We present the results of subsidence analysis and of quantitative basin modelling using isostatical and flexural models for basin evolution along four cross-sections in the Styrian Basin, the westernmost subbasin of the Pannonian Basin System. Subsidence analysis reveals a first Ottnangian-Karpatian synrift phase. Our local isostatic models predict crustal stretching values up to 1.3 and subcrustal stretching values of 1.6 for this event. Stretching factors of a minor Sarmatian extension phase are below 1.04. The termination of subsidence during the Pannonian and a rapid Quaternary uplift phase can be explained by major changes in the regional stress field. A W-E cross-section through the northern Fürstenfeld Subbasin provides a key for the understanding of the dynamics of basin formation. It crosses a narrow Karpatian rift basin, the metamorphic core complex of the Penninic Eisenberg Window and shows an eastward tilting of the easternmost part of the basin during Pannonian times. Uplift of the Penninic window can only be modelled with an extremely weak lithosphere (equivalent elastic thickness (EET) ⪡ 2 km), whereas a best fit between observed and modelled tilting is obtained with an EET value of 5 km. These results suggest that the lithosphere was extremely weak during the onset of basin evolution in Ottnangian-Karpatian times, probably caused by high extension rates and high heat flows associated with Karpatian to early Badenian magmatic activity. Subsequent cooling led to a pronounced increase in flexural rigidity. An EET of 5 km fits well with estimations in other parts of the Pannonian realm. Depth-dependent rheology models based on palaeo-heat flow estimates indicate a similar increase in lithospheric strength with time. The impact of Plio-Pleistocene volcanism on rheology appears to be relatively modest, which can be explained by a deep position of the magma chamber for this event.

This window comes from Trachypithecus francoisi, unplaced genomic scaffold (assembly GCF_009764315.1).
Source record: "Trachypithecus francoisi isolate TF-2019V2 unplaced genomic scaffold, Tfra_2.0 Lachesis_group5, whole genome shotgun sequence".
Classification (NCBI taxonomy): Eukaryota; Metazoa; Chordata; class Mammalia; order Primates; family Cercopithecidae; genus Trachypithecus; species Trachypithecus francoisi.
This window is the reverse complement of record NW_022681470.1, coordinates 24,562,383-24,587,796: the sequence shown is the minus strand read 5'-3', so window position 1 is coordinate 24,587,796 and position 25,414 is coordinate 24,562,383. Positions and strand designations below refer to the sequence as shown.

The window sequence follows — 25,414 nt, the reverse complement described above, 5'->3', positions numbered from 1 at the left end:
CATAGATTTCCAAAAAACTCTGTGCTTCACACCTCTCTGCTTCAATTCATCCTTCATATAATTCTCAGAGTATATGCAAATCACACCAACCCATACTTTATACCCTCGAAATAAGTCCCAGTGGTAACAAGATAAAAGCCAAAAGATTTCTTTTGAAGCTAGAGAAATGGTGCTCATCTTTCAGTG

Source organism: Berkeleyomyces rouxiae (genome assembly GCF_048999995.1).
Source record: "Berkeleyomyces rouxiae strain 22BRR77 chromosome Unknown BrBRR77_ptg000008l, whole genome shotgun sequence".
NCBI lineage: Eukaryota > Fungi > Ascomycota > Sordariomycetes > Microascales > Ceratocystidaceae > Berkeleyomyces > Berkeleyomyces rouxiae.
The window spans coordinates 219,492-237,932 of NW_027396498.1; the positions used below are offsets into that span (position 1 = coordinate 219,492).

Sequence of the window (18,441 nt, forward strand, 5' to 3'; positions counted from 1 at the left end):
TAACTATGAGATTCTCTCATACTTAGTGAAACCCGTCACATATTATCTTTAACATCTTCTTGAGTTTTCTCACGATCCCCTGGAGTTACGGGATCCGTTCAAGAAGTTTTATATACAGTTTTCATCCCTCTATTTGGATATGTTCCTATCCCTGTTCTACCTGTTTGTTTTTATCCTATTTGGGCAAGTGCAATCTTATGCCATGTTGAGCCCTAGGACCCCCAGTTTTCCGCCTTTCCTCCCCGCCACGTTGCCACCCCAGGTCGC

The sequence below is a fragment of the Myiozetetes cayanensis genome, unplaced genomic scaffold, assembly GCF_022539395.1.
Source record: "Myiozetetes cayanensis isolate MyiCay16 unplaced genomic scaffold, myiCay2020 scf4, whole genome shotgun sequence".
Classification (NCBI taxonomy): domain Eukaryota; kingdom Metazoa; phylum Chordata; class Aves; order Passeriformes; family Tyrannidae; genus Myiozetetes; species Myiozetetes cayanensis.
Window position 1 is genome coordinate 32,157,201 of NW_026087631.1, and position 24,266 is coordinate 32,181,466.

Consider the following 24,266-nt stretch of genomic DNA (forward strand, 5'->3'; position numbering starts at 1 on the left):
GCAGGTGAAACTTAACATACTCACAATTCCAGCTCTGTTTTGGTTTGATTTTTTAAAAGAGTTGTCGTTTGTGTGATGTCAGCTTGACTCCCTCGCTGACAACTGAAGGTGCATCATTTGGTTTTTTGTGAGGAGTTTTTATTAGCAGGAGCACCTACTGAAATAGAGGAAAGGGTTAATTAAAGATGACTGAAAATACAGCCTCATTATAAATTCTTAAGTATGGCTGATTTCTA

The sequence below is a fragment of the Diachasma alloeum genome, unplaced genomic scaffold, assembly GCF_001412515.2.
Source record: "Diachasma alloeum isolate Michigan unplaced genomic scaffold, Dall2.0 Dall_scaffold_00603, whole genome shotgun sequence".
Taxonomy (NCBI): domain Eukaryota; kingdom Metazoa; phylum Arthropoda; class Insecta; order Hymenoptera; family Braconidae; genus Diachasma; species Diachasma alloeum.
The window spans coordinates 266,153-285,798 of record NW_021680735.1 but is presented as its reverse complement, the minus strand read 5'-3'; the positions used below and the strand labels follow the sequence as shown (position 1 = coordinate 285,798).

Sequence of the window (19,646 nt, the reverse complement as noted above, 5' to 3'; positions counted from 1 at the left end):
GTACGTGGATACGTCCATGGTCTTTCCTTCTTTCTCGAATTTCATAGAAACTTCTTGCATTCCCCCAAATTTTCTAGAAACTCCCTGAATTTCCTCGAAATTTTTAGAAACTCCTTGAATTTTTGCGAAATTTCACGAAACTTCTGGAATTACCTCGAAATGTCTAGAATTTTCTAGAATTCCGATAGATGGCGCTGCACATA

Tectonophysics – Elsevier
Published: May 10, 1997
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